About her brow a knotted strip of leather holds three crude disks of amber, worn smooth with many hands, one opaque, cold-white, one clear gold as honey, one the dark red-gold of banked coals. He wonders if some far-carried rumor of the Silmarils has birthed this Mannish custom, some tale drifting on the wind of breath like dust recalling Fëanor and his glorious works, or if something deeper and stranger still moves both Kindreds to bind three gems upon the brow in mark of lordliness, some movement in the soul that springs of Arda, beyond ancestry and imitation.
But this lure of wandering thought he resolutely puts aside for the matter at hand -- though he will yet wonder, though he never learn the truth of it. The cord that holds them, he has perceived, is so stained with blood that its hue is changed, saturated past any hope of cleaning. But they have not replaced the leather thong, though they have mended it where cut . . .
Behind and around her primitive high seat stand boys with axes, in armor of leather pieces stitched together -- No, he corrects himself, only one is a boy, and he her kin: the rest young women, hair cropped as short as their chieftain's, faces masklike and mysterious in the fire-circle's cast light. Yet even after all these meetings and the report of her scattered folk throughout his dominion -- and of his own sense -- he still finds it strange to think of this girl-guard, though they do not seem to think it so. Their language is not fully clear to him yet, and he is not sure if they simply do not make the distinction, or if the usage is deliberate, but he believes they call her 'sir' and whether it be as strange to their ways as to his own, it is not done in irony.
"Nay, lord, pity them not," she said to him on their first meeting, when he had first made the realization and was still considering the knowledge. "Would ye ha' them unhandy to the iron when the Orcs come on them? Would gentleness well serve them then indeed?" And he had started, wondering if she had some Gift of Elven sense to read his thought as he might read those of Men -- and she had laughed, though not cruelly. "Nay, lord," she said again, "it's plain there in your eyes to see. Were some thought it ill when first I did it, but not one has no lost a child to the Glamhoth now, or lover, or parent, and Orc-blades bite no less hard on a maiden's flesh, nor Orc-fangs on a mother. None be forced to take up axe, but none forbid. --Forbidding's not much in our way, anywhiles."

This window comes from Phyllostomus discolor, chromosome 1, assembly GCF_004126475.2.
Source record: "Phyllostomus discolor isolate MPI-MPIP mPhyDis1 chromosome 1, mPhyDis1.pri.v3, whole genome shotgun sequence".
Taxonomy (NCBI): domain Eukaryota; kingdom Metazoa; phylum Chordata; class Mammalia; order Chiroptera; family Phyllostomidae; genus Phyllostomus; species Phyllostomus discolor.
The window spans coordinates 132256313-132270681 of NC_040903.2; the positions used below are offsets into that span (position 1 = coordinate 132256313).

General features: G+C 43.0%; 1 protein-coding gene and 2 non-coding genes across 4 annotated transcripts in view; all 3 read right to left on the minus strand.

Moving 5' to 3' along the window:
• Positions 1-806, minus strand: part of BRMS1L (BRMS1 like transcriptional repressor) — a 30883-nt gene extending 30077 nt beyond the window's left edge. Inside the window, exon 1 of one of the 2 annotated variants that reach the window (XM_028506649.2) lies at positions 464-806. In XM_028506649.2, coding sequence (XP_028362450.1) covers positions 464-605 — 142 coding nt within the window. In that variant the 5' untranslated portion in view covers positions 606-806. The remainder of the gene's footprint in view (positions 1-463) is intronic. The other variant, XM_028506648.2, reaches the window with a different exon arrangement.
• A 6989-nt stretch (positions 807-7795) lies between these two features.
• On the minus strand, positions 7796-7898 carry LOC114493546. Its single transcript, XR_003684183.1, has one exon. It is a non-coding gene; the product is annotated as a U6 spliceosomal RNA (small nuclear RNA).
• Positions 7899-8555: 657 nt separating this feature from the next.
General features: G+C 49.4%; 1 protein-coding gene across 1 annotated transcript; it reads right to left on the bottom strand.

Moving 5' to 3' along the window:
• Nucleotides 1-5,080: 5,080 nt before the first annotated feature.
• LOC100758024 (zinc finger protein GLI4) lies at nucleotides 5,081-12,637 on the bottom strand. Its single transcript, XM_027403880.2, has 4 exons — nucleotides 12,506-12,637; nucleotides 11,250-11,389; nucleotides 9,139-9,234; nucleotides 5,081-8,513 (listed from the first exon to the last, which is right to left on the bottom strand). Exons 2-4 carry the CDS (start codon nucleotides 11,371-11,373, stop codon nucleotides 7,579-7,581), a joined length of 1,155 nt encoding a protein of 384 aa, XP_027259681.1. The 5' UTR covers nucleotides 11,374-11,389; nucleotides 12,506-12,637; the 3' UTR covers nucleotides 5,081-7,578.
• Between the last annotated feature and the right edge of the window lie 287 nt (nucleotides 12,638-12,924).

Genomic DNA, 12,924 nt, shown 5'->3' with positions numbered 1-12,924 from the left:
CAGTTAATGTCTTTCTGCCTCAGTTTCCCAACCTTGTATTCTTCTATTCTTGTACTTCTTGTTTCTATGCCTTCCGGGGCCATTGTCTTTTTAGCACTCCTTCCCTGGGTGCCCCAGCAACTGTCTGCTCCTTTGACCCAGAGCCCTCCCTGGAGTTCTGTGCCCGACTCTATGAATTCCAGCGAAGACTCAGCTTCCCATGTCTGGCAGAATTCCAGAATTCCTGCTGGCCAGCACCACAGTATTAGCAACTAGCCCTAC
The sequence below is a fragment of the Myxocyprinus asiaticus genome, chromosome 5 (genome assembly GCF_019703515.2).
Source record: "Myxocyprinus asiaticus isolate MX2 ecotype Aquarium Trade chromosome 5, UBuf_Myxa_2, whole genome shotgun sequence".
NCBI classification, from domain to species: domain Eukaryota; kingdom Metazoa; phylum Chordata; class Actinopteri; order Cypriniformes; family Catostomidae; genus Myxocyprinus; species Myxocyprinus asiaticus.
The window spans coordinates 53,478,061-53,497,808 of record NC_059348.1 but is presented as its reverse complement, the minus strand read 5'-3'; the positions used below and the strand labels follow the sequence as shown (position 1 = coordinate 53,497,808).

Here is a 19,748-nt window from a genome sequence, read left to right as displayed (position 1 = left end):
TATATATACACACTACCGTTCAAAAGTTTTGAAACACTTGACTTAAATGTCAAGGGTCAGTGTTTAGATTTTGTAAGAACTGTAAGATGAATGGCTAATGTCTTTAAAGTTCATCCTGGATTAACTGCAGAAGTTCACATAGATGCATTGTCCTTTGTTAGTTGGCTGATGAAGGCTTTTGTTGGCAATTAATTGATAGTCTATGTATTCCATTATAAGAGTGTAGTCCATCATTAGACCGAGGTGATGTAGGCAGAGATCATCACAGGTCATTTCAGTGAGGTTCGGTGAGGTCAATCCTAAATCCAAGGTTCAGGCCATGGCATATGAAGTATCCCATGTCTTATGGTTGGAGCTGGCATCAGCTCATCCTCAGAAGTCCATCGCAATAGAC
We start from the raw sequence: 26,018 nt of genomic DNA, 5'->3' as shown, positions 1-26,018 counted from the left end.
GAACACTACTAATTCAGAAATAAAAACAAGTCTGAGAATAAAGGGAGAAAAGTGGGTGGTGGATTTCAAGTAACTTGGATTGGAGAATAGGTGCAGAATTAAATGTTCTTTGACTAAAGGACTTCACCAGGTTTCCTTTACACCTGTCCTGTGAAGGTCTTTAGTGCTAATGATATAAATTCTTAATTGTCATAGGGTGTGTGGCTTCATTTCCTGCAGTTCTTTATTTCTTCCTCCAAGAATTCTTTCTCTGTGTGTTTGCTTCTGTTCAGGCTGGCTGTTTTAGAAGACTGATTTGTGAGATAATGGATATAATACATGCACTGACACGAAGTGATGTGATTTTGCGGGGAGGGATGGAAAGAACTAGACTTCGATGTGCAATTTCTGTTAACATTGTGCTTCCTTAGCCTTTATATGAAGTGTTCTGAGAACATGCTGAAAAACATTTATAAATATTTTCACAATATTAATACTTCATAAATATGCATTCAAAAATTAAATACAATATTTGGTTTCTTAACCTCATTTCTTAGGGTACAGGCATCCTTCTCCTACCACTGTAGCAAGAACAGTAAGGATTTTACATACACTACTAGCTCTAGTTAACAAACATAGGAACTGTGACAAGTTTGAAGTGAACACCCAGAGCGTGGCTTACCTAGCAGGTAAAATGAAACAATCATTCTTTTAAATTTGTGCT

But nonetheless he is saddened, thinking of his niece a warrior, of her companions and all the fair ladies of Nargothrond obliged to forgo the arts and workings of their choosing and set their hands to the hard skills of sword and spear, and the pains of such learning, even if never obliged, as these children have been, to hazard them in battle. And once again he wishes that he could bring all to some place of safety -- but there is no such place outside his walls, and it is not in any case the will of Men to dwell so, regardless of the advantages that might be seen in such a position of security, strongly encircled by stone and law. They would not build a city of their own, even if given all aid to -- most especially not if bidden to!
A shoat darts through the clearing, notices some fallen bit of bone and diverts from its flight to root at the campfire for forgotten scraps too small for gleaning; she fends the young pig off and boots it towards her nephew, who hastens it on its way with a nudge of his axe-haft. His companions stir behind him, more in mind than in outward motion, and he sighs.
The young scion of the Haladin says something then to his aunt, in their own tongue which he does not quite yet have the mastery of, for all its differences. She but shakes her head in answer. He avers again, she denies, and he shrugs; but he looks at their guest with a judging gaze, and the Elf-lord, suppressing a smile, gives a questioning glance to the Lady, for he is fairly certain what was bruited about just then.
Haleth answers him blandly, "He believes he could match ye, lord, but I told him nay to challenge."
"I thank you for your consideration, my lady." They share a complicit mirth, which touches not their expressions, only eye and soul together.
"I was telling him ye'd but change him into a swine like yon piglet ere he laid iron to ye, but happen I think he doesna believe me."
"Sad, the folly of youth these days," he replies, shaking his head.
"Sad that of elders too," retorts the Lady, fast as fire, "and will your grandsire's brother be hearing your words, think ye? Why troubles he so much for us, that be few and nay foe to him?"
Not wishing to go into the matter of the dark intimations of the future that his kinsman has Foreseen and thus endeavors to stave off by banishing all Men from his holding, he explains to her the concerns of Doriath's rulers that forces more powerful and well-equipped and ruthless might overwhelm their more fragile and unworldy people, either to drive out or to drown out all ancient ways and customs, supplanting them with newer songs and louder, yet not perhaps better for all of that. And this is true of any who come hither, whether Firstborn or Secondborn, and he himself but on sufferance for the bond of blood.